Handel: Ariodante

COMPOSERS: Handel
LABELS: Dynamic
ALBUM TITLE: Handel
WORKS: Ariodante
PERFORMER: Ann Hallenberg, Laura Cherici, Arta Vandoni Iorio, Mary-Ellen Nesi, Carlo Lepore, Zhachary Stains, Vittorio Prato; Il Complesso Barocco/Alan Curtis; dir. John Pascoe (Spoleto, 2007)
CATALOGUE NO: 33559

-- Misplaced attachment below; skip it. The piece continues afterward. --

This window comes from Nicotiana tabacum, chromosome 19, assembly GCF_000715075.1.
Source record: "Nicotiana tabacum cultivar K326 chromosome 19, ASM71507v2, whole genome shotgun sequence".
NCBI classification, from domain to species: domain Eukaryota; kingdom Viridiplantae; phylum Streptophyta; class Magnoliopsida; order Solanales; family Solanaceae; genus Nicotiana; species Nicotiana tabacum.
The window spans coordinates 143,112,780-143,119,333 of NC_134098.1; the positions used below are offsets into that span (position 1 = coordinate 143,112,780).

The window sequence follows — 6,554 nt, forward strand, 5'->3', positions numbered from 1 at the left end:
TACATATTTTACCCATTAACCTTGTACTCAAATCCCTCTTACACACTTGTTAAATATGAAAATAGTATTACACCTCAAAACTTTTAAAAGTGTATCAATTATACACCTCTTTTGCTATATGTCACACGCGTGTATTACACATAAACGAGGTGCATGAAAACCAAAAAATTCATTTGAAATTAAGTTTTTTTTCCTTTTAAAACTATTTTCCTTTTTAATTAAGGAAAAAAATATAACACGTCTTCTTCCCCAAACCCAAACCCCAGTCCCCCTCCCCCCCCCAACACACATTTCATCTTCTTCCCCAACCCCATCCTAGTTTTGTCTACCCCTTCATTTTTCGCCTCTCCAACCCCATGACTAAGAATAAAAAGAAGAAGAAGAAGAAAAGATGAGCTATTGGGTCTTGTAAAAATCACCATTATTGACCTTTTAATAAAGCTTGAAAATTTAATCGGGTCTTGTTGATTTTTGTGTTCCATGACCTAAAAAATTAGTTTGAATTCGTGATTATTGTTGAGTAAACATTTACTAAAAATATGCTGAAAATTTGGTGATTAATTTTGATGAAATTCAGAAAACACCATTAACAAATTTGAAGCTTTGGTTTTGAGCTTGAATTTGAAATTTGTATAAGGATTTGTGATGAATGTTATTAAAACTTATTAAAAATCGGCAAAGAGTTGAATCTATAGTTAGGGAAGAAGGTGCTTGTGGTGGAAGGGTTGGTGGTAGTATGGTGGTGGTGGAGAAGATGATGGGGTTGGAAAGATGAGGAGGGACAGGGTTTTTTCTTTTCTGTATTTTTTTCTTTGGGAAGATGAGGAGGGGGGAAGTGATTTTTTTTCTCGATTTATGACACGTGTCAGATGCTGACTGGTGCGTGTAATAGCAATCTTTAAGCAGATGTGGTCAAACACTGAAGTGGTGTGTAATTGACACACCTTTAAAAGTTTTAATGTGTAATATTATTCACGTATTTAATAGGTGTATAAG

In John Pascoe’s self-designed production (sets and costumes) for the 2007 Spoleto Festival, Handel’s opera moves from its original setting of medieval Scotland to the 1950s, though Pascoe’s rationale for the change, outlined in an interview, sounds pretty flimsy. The Scottish baronial visuals also suffer from poor lighting – something that needed to be rethought for the cameras. The singers go through the motions without a huge amount of conviction, with Pascoe inventing tangentially relevant routines – there’s a lot of playing with cigarettes – to get them through the arias. These are sung with varying degrees of success. Best of the principals are Ann Hallenberg’s Ariodante, who shapes phrases nicely and combines technical skill with some spirit, and Mary-Ellen Nesi’s Polinessso, who provides some energy and presence. Though slender of tone, Marta Vandoni Iorio’s Dalinda is sung with a pretty, true voice, and her twin-set-and-pearls secretary to Laura Cherici’s Ginevra is one of the most consistent acting performances. Cherici’s defamed heroine, however, is sung in a frail soprano, sometimes out of tune. Zachary Stains’s Lurcanio is reedy, and Carlo Lepore’s King woolly, though he manages an effective dramatic account of the jovial but misled authority figure. In his own interview, conductor Alan Curtis notes that he has come to prefer using mezzo-sopranos to countertenors in roles Handel originally composed for castrato voices – something he argues the composer himself thought the better substitution. Curtis’s conducting, however, could do with more thrust and is undercharacterised, further weakening the overall impact of the performance. George Hall

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